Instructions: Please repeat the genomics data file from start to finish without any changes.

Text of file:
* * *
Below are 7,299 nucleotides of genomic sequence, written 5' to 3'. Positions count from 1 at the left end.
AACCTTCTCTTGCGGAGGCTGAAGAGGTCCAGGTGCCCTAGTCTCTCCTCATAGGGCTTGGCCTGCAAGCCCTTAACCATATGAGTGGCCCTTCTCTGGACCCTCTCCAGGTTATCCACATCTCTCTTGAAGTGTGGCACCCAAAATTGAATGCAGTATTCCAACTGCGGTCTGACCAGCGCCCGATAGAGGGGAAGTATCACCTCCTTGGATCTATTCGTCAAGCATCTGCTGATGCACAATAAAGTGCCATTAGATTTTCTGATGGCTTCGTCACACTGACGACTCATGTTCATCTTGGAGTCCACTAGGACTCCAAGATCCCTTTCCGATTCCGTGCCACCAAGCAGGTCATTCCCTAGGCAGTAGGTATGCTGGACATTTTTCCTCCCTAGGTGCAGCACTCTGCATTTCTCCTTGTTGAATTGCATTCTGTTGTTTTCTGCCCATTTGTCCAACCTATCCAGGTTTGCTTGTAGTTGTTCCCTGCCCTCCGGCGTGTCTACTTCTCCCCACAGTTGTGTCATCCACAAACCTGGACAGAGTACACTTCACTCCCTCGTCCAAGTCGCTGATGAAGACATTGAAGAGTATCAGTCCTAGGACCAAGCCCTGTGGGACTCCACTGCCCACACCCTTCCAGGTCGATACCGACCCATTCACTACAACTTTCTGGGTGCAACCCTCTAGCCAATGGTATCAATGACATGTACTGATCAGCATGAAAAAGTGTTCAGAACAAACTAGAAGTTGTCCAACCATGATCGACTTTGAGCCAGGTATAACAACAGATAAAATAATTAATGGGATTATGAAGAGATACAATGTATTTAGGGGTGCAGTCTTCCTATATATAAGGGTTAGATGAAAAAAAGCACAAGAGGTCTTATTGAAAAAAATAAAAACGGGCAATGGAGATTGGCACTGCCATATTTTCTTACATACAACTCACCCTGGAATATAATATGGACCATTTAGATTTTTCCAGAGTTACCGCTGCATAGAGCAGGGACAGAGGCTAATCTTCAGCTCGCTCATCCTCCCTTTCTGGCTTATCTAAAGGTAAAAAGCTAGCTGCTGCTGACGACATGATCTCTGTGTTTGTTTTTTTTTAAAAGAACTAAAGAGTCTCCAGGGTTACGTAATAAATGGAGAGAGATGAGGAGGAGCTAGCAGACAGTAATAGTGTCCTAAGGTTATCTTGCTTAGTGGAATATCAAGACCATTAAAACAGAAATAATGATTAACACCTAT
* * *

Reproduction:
Below are 7,299 nucleotides of genomic sequence, written 5' to 3'. Positions count from 1 at the left end.
AACCTTCTCTTGCGGAGGCTGAAGAGGTCCAGGTGCCCTAGTCTCTCCTCATAGGGCTTGGCCTGCAAGCCCTTAACCATATGAGTGGCCCTTCTCTGGACCCTCTCCAGGTTATCCACATCTCTCTTGAAGTGTGGCACCCAAAATTGAATGCAGTATTCCAACTGCGGTCTGACCAGCGCCCGATAGAGGGGAAGTATCACCTCCTTGGATCTATTCGTCAAGCATCTGCTGATGCACAATAAAGTGCCATTAGATTTTCTGATGGCTTCGTCACACTGACGACTCATGTTCATCTTGGAGTCCACTAGGACTCCAAGATCCCTTTCCGATTCCGTGCCACCAAGCAGGTCATTCCCTAGGCAGTAGGTATGCTGGACATTTTTCCTCCCTAGGTGCAGCACTCTGCATTTCTCCTTGTTGAATTGCATTCTGTTGTTTTCTGCCCATTTGTCCAACCTATCCAGGTTTGCTTGTAGTTGTTCCCTGCCCTCCGGCGTGTCTACTTCTCCCCACAGTTGTGTCATCCACAAACCTGGACAGAGTACACTTCACTCCCTCGTCCAAGTCGCTGATGAAGACATTGAAGAGTATCAGTCCTAGGACCAAGCCCTGTGGGACTCCACTGCCCACACCCTTCCAGGTCGATACCGACCCATTCACTACAACTTTCTGGGTGCAACCCTCTAGCCAATGGTATCAATGACATGTACTGATCAGCATGAAAAAGTGTTCAGAACAAACTAGAAGTTGTCCAACCATGATCGACTTTGAGCCAGGTATAACAACAGATAAAATAATTAATGGGATTATGAAGAGATACAATGTATTTAGGGGTGCAGTCTTCCTATATATAAGGGTTAGATGAAAAAAAGCACAAGAGGTCTTATTGAAAAAAATAAAAACGGGCAATGGAGATTGGCACTGCCATATTTTCTTACATACAACTCACCCTGGAATATAATATGGACCATTTAGATTTTTCCAGAGTTACCGCTGCATAGAGCAGGGACAGAGGCTAATCTTCAGCTCGCTCATCCTCCCTTTCTGGCTTATCTAAAGGTAAAAAGCTAGCTGCTGCTGACGACATGATCTCTGTGTTTGTTTTTTTTTAAAAGAACTAAAGAGTCTCCAGGGTTACGTAATAAATGGAGAGAGATGAGGAGGAGCTAGCAGACAGTAATAGTGTCCTAAGGTTATCTTGCTTAGTGGAATATCAAGACCATTAAAACAGAAATAATGATTAACACCTAT